It is said that bull markets climb a wall of worry but if that were true, then Wall and Broad should look like downtown Pamplona in July with market bears gored, trampled, spindled, mutilated and wrapped around the buttonwood tree. The list of worries for investors seems to grow by the day with slowing Chinese growth center stage one day and signs of slowdown in the US picking up the slack the next. Meanwhile, the Europeans have started a new installment of their economic novela, tentatively titled The Running of the PIIGS, with Greece and Spain playing the petulant Latin parts and Angela Merkel starring as the staid matriarch of an unbelievably dysfunctional European family. Throw in the Facebook/NASDAQ debacle, rapidly cooling emerging markets, bond yields scraping new lows and a nasty US election season ahead and we’ve got a wall of worry high enough for David Gilmour to take on tour.
Given all that’s going on in the world, one can’t help but wonder at the resilience of the US stock market, still down less than 10% in this correction. For that matter, if the pundits are right and Europe is about to implode, why haven’t European stocks at least had the decency to fall below their December lows? Even more curious perhaps is the Euro itself which, based on the size of the short position in the futures market, has no Facebook friends whatsoever. If what is going on in Europe is so awful why is the Euro still trading at 1.25 to the dollar? Are things so bad in the US that scared Europeans would rather buy a German Bund with a 0% coupon than hold dollars? Apparently so, since the German government floated a bond with that exact rate last week, forever changing the meaning of “zero coupon bond”.
Further confusing the bearish conventional wisdom is the refusal of gold to rally amidst all this global economic angst. With China’s bubble popping, Australia deflating, Brazil proving once again that its promise remains firmly rooted in the future, Europe ripping apart at the seams, the US heading for a fiscal cliff and everyone expecting the central banks to soon fire up the printing presses again, why aren’t investors flocking to the yellow metal as they have in the past? With the end of the world coming soon to a market near you, why is everyone so damned calm?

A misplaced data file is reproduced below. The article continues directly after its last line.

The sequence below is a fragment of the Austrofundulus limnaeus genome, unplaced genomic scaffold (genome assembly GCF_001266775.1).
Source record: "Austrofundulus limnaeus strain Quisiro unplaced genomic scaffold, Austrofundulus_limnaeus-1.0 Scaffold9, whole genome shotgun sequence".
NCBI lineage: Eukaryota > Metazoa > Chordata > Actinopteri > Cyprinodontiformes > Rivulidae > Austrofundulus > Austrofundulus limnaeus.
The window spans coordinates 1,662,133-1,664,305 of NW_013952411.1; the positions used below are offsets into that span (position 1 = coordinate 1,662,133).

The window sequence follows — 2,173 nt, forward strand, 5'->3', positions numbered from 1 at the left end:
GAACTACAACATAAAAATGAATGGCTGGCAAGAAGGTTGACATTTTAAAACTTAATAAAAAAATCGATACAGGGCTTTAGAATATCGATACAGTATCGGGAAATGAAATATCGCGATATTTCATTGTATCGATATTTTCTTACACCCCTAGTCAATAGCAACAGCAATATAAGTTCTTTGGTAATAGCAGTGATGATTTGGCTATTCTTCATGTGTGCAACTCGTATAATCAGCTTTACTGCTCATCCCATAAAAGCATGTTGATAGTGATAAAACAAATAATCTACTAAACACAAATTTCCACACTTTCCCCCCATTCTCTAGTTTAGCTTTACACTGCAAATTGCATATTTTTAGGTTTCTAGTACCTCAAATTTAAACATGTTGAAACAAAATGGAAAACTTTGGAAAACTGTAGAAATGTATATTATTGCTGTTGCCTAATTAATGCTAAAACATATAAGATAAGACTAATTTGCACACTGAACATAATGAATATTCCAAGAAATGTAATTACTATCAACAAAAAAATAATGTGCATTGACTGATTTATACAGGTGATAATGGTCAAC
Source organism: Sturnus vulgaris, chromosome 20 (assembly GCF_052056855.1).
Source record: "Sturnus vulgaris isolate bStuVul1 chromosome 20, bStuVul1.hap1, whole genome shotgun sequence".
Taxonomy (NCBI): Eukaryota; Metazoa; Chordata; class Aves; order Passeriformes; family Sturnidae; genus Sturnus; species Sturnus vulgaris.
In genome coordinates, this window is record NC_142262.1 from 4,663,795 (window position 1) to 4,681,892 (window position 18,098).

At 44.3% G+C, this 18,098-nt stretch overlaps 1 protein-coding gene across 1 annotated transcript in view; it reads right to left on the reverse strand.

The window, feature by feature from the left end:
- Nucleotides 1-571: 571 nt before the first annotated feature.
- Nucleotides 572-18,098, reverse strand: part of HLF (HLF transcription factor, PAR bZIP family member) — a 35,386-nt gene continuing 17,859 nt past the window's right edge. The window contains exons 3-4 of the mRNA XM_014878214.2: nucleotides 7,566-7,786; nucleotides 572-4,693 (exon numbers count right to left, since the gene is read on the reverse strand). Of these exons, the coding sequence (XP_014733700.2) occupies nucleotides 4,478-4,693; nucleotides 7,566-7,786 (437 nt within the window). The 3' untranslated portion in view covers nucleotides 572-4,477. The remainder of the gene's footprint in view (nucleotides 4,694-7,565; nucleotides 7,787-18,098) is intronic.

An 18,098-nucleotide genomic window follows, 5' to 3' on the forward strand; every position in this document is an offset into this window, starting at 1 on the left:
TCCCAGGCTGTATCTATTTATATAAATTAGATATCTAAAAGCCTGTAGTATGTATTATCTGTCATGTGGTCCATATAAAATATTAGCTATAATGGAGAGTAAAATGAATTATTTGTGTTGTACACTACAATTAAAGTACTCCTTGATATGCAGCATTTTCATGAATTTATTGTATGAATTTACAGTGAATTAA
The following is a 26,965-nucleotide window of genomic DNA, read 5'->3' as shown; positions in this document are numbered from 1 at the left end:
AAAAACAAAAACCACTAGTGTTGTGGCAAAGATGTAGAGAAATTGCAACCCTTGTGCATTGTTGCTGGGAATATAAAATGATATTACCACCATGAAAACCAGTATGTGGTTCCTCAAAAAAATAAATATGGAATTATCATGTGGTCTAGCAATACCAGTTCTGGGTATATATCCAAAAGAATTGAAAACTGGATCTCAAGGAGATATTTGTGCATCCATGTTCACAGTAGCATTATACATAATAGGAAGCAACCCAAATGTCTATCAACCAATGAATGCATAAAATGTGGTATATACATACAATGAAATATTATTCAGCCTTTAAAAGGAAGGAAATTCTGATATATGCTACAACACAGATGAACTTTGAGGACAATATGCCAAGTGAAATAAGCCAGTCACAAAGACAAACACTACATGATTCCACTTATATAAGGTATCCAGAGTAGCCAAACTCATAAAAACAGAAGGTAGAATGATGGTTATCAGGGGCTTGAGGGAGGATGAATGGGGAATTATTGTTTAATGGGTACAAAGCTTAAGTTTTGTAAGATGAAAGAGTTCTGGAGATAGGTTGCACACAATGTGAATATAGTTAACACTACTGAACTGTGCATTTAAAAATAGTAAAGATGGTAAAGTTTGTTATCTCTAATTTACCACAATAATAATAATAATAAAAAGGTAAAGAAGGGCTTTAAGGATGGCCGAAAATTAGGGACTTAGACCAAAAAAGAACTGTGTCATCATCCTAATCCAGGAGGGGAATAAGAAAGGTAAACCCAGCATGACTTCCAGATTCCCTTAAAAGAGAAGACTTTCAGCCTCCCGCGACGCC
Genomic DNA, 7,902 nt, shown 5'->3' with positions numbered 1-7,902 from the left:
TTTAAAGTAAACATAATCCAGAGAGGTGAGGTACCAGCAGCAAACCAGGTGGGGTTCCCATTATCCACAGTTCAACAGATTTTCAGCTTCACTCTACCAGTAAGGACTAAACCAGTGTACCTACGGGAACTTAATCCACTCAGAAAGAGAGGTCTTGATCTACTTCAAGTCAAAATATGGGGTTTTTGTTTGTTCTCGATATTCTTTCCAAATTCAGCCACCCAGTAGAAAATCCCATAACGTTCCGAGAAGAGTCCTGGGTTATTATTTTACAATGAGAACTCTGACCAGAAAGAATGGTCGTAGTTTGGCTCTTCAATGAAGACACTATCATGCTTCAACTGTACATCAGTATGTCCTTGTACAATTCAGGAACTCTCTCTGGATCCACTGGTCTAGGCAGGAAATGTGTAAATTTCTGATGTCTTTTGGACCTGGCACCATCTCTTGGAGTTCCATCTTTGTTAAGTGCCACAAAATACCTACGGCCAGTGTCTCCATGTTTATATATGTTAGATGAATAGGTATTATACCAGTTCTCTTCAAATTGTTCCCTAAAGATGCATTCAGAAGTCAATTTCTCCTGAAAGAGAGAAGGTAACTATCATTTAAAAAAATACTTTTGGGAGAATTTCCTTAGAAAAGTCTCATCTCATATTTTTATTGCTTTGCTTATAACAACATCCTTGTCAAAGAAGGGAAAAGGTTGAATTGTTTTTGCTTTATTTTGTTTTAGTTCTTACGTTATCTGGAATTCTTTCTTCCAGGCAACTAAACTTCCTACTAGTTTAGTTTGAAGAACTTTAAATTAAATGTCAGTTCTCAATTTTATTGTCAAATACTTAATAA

Maybe all these bearish items just aren’t fully incorporated into current market prices and things are about to get a lot worse. That is certainly possible but it wouldn’t exactly qualify as a black swan which don’t tend to come in flocks or on an expected schedule. Conventional wisdom is rarely wise and good investors should always question their assumptions. Markets don’t generally make big moves based on expected events and while we don’t know the exact outcome of our litany of economic woes detailed above, they are all expected to be negative for the global economy and markets. But what if that assumption is wrong? What if the events unfolding today are actually positives? What if there really is a silver lining in our global economic cloud?
The European situation is widely expected to produce a negative result for the global economy and therefore global markets. If Greece, for example, leaves the Euro, the conventional wisdom sees this as negative. How widespread is this belief? I met a young man on the golf course last week who is studying economics at one of our finer institutions of higher learning. He had just completed a paper on the European crisis and when I asked him how the Euro would react to Greece going back to the Drachma, he immediately said it would go down. No hesitation whatsoever. I don’t know if or when Greece will leave the Euro but if it does, I wouldn’t want to be short Euros when it happens.
There is no way to know the outcome of the European debt crisis except to say that debts that can’t be paid, won’t. Greece cannot pay back what it has borrowed. The losses have already occurred; all we’re waiting on now is to see how they will be apportioned. Either Greece will write down the value of their debts in Euros or they will leave the Euro and pay them off in devalued new Drachmas. In either case, the Greek economy will be better off in the immediate future, having finally rid themselves of the onerous debt, than they are now. The Greek people have already been impoverished by their government. They will discover the degree either through lower wages or higher inflation. After the event, the rest of Europe will also be in better shape, knowing what the losses are and able to finally move on. The ECB will perform its role as lender of last resort – to the banking system, not sovereigns – and there may be some other adjustments (European deposit insurance?) but the Europeans who have worked generations for a United States Of Europe will not allow Greece’s failure to end their determined efforts to prevent the last war. Europe will survive.